Mumbai: The rupee weakened to the lowest level in almost 21 months on speculation that refiners were buying dollars as crude oil price approached $100 a barrel.
The local currency extended September’s losses also on concern that overseas investors will add to sales of Indian shares as regional stock indices declined.
Capital outflows from the stock market and rising demand for dollars to pay for falling crude oil may widen the current account deficit.
India meets more than 70% of its annual energy needs with imports.
“The underlying dollar demand is strong at a time when supply is far less,” said Sudarshan Bhatt, chief currency trader at state-owned Corporation Bank in Mumbai. “The rupee will face more pressure in the near term.”
The rupee fell 0.5% to 44.825 a dollar at the 5pm close in Mumbai, according to Bloomberg data. That is the lowest since 12 December 2006. It may decline to 45 a dollar this week, Bhatt said.
Crude oil for October delivery was at $104.97, approaching $100 for the first time since April. It has dropped 28% from its record $147.27 reached on 11 July. India’s average oil import costs increased to $8.2 billion a month this year, from $5.5 billion in 2007, trade ministry data show.
Funds based abroad have sold $7.5 billion more Indian shares than they bought this year, following a record $17.2 billion in net purchases in 2007, data provided by market regulator Securities and Exchange Board of India show.
The rupee has declined 12.1% this year, making it the third worst performer among the 10 most active Asian currencies outside Japan.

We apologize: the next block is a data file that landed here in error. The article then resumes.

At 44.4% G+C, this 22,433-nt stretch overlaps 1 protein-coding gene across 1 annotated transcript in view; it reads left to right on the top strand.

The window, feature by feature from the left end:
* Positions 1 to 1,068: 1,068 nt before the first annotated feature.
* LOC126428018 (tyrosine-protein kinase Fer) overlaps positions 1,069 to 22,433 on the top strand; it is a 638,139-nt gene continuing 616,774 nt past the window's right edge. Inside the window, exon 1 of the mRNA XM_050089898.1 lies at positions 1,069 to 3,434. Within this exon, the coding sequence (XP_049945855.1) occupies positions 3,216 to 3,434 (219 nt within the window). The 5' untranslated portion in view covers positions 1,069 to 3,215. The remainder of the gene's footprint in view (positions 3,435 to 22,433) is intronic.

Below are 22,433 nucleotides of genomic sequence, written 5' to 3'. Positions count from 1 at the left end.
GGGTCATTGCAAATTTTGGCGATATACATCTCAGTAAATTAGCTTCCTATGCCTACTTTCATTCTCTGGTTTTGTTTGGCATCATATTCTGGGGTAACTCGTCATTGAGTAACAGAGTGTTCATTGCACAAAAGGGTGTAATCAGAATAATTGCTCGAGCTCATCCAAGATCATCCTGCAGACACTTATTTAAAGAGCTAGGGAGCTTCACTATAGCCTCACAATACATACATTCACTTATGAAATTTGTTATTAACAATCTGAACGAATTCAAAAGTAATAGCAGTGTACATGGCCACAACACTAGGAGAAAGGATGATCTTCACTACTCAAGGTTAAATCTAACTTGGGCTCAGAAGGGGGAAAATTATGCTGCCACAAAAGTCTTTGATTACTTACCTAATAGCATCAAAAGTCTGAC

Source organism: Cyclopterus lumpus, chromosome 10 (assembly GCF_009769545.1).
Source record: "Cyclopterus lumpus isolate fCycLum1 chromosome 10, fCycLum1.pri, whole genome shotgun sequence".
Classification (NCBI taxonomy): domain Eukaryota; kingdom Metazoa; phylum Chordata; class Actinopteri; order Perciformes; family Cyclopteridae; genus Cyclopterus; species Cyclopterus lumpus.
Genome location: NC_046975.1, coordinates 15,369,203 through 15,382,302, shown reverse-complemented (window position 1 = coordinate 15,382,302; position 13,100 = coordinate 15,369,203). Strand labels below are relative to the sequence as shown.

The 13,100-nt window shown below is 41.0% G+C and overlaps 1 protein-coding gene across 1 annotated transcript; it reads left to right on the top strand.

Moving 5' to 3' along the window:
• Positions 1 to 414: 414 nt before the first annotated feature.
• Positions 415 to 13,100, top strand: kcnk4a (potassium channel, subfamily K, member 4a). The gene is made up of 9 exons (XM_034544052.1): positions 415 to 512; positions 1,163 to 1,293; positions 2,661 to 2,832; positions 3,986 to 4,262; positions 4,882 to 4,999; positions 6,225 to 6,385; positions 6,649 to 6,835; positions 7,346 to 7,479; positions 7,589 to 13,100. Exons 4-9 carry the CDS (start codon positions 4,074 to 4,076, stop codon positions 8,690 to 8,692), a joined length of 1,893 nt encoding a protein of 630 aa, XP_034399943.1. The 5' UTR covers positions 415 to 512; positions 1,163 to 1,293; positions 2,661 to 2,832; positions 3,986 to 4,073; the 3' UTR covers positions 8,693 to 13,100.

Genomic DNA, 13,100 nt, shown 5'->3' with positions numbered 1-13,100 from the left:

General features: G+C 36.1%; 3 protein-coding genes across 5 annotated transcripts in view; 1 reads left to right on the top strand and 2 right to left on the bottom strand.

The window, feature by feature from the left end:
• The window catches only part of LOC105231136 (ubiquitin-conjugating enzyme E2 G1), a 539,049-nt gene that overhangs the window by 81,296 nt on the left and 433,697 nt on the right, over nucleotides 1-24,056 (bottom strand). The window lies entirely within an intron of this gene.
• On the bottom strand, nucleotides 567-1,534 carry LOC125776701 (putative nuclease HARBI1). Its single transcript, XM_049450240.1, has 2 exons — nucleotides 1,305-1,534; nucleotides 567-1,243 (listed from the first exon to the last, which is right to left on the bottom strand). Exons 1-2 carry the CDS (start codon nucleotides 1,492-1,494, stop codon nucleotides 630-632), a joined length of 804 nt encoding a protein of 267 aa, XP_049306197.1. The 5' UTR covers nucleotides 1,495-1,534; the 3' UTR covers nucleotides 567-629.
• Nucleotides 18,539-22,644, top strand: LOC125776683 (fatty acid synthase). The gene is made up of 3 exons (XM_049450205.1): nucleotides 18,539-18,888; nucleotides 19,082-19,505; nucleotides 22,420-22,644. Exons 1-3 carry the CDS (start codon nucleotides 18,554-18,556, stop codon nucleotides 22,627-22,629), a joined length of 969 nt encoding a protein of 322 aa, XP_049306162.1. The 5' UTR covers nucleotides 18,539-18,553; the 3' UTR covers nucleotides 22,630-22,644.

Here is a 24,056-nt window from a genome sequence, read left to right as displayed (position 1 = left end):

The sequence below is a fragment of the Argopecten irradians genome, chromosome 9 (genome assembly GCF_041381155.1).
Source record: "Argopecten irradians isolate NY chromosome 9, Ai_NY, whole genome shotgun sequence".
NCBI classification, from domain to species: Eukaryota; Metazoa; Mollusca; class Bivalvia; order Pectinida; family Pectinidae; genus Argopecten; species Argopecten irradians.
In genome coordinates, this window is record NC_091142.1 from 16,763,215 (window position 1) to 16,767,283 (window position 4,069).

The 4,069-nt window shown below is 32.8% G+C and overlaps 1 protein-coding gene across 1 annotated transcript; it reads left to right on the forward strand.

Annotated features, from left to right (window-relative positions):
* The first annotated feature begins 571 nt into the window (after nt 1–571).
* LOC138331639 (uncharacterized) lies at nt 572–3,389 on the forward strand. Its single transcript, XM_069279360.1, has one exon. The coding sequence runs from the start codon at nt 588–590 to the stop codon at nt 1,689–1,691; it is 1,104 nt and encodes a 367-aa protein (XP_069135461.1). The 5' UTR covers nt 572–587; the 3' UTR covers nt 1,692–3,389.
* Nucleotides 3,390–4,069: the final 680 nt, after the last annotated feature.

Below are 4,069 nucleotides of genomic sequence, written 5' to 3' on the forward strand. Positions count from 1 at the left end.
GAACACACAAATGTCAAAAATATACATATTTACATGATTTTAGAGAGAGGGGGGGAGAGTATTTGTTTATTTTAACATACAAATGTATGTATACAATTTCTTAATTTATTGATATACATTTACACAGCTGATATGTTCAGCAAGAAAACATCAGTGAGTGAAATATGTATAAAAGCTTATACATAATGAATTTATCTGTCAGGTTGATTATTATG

It has erased almost all of last year’s 12.2% advance.
Reserve Bank of India governor D. Subbarao said the central bank’s exchange-rate policy has served it well so far. The policy to intervene to stem volatility will be continued, he said in Mumbai.
Central banks intervene in currency markets by arranging sales or purchase of foreign exchange.
The rupee will decline to 45.80 in three months, the lowest level since October 2006, a technical analyst at Standard Chartered Plc. said, citing charts used to predict price trends. The so-called “bull flag” pattern, in which price movements resemble a flag on a pole, indicates the dollar will extend its rally against the rupee, Callum Henderson, Singapore-based head of foreign-exchange strategy at Standard Chartered, wrote in a research note on Tuesday.
Dollar-rupee moving averages also indicate the Indian currency will fall further, he wrote. “The bull flag pattern extension points toward” more rupee losses, according to him.
“The dollar-rupee weekly chart remains bullish, with the 13-week moving average well above the 50-week moving average, which supports the dollar’s uptrend.”